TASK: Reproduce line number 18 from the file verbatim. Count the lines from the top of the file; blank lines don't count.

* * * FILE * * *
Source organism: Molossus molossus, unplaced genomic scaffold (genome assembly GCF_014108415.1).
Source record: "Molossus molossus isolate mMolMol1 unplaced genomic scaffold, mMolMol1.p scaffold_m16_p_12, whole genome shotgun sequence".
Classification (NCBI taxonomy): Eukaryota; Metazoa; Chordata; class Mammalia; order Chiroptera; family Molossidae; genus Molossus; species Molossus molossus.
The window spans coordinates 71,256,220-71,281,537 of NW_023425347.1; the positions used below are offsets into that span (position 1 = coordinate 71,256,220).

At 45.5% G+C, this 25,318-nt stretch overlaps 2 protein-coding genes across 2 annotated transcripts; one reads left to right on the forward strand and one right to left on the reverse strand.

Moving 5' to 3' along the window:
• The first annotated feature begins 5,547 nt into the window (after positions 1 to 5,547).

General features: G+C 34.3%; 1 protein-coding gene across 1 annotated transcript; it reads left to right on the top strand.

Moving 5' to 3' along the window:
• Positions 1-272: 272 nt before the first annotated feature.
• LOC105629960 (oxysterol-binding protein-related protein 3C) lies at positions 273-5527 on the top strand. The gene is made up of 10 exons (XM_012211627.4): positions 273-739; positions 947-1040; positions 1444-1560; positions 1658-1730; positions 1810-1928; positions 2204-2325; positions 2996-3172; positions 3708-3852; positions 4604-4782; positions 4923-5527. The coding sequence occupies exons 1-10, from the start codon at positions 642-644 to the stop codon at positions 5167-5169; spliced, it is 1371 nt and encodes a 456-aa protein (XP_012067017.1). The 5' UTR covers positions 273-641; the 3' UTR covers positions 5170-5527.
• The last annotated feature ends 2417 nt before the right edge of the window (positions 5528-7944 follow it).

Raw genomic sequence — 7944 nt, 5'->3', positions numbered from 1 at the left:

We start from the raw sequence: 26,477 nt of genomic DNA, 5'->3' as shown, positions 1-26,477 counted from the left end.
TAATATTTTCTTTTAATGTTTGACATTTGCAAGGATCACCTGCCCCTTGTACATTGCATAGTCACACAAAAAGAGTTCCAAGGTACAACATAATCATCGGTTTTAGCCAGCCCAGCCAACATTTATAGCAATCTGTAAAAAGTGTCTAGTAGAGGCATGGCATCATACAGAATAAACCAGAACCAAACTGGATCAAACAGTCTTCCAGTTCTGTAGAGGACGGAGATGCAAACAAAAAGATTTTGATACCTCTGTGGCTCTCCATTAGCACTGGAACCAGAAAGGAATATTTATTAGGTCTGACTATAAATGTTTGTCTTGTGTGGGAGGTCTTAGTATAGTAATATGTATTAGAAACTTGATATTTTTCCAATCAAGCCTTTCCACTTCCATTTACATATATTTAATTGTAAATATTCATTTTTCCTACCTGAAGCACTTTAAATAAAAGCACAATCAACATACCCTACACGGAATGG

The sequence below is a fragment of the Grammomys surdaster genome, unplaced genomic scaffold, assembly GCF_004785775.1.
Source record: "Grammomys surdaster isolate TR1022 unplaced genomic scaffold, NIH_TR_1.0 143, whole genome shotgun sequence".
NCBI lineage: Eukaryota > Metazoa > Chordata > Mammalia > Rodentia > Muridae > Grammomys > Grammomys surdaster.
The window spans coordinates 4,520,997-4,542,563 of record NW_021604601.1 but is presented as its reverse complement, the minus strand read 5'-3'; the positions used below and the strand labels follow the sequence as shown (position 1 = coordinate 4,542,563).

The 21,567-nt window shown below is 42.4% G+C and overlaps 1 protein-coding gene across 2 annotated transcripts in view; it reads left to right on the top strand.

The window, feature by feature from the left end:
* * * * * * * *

NCBI lineage: Eukaryota > Metazoa > Chordata > Mammalia > Rodentia > Muridae > Grammomys > Grammomys surdaster.